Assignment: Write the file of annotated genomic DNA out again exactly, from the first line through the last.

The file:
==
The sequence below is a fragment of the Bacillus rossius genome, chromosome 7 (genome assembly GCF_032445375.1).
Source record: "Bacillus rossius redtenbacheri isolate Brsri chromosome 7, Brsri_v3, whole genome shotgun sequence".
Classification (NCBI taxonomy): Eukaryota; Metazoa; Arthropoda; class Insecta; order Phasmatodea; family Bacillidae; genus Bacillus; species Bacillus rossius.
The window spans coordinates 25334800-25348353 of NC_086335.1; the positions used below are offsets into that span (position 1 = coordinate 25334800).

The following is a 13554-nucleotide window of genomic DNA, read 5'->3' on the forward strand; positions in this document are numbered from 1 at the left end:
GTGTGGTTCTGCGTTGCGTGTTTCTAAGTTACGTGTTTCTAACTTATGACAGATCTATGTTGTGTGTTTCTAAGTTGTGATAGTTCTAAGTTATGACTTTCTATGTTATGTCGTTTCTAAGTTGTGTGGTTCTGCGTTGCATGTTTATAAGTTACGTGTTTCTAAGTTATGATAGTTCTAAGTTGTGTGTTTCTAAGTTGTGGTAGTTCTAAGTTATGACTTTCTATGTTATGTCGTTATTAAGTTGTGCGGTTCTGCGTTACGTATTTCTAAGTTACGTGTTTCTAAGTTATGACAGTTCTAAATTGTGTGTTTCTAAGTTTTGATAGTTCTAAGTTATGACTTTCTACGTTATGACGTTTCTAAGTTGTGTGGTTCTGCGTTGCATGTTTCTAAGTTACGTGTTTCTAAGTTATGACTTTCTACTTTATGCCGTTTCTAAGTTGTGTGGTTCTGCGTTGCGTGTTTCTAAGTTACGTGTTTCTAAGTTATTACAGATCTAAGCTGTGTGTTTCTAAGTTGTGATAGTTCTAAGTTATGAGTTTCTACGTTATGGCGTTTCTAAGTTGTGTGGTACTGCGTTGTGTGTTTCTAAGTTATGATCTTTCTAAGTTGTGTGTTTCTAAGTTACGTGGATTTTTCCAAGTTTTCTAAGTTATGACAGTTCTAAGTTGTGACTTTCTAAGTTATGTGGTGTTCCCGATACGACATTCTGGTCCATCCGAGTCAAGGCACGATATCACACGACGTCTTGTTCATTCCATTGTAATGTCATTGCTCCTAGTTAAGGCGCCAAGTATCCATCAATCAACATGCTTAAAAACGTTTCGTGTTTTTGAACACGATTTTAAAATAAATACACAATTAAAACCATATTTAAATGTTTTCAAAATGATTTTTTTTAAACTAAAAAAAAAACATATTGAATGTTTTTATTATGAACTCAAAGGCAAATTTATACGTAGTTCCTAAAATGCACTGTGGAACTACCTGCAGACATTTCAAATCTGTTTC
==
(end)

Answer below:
The sequence below is a fragment of the Bacillus rossius genome, chromosome 7 (genome assembly GCF_032445375.1).
Source record: "Bacillus rossius redtenbacheri isolate Brsri chromosome 7, Brsri_v3, whole genome shotgun sequence".
Classification (NCBI taxonomy): Eukaryota; Metazoa; Arthropoda; class Insecta; order Phasmatodea; family Bacillidae; genus Bacillus; species Bacillus rossius.
The window spans coordinates 25334800-25348353 of NC_086335.1; the positions used below are offsets into that span (position 1 = coordinate 25334800).

The following is a 13554-nucleotide window of genomic DNA, read 5'->3' on the forward strand; positions in this document are numbered from 1 at the left end:
GTGTGGTTCTGCGTTGCGTGTTTCTAAGTTACGTGTTTCTAACTTATGACAGATCTATGTTGTGTGTTTCTAAGTTGTGATAGTTCTAAGTTATGACTTTCTATGTTATGTCGTTTCTAAGTTGTGTGGTTCTGCGTTGCATGTTTATAAGTTACGTGTTTCTAAGTTATGATAGTTCTAAGTTGTGTGTTTCTAAGTTGTGGTAGTTCTAAGTTATGACTTTCTATGTTATGTCGTTATTAAGTTGTGCGGTTCTGCGTTACGTATTTCTAAGTTACGTGTTTCTAAGTTATGACAGTTCTAAATTGTGTGTTTCTAAGTTTTGATAGTTCTAAGTTATGACTTTCTACGTTATGACGTTTCTAAGTTGTGTGGTTCTGCGTTGCATGTTTCTAAGTTACGTGTTTCTAAGTTATGACTTTCTACTTTATGCCGTTTCTAAGTTGTGTGGTTCTGCGTTGCGTGTTTCTAAGTTACGTGTTTCTAAGTTATTACAGATCTAAGCTGTGTGTTTCTAAGTTGTGATAGTTCTAAGTTATGAGTTTCTACGTTATGGCGTTTCTAAGTTGTGTGGTACTGCGTTGTGTGTTTCTAAGTTATGATCTTTCTAAGTTGTGTGTTTCTAAGTTACGTGGATTTTTCCAAGTTTTCTAAGTTATGACAGTTCTAAGTTGTGACTTTCTAAGTTATGTGGTGTTCCCGATACGACATTCTGGTCCATCCGAGTCAAGGCACGATATCACACGACGTCTTGTTCATTCCATTGTAATGTCATTGCTCCTAGTTAAGGCGCCAAGTATCCATCAATCAACATGCTTAAAAACGTTTCGTGTTTTTGAACACGATTTTAAAATAAATACACAATTAAAACCATATTTAAATGTTTTCAAAATGATTTTTTTTAAACTAAAAAAAAAACATATTGAATGTTTTTATTATGAACTCAAAGGCAAATTTATACGTAGTTCCTAAAATGCACTGTGGAACTACCTGCAGACATTTCAAATCTGTTTC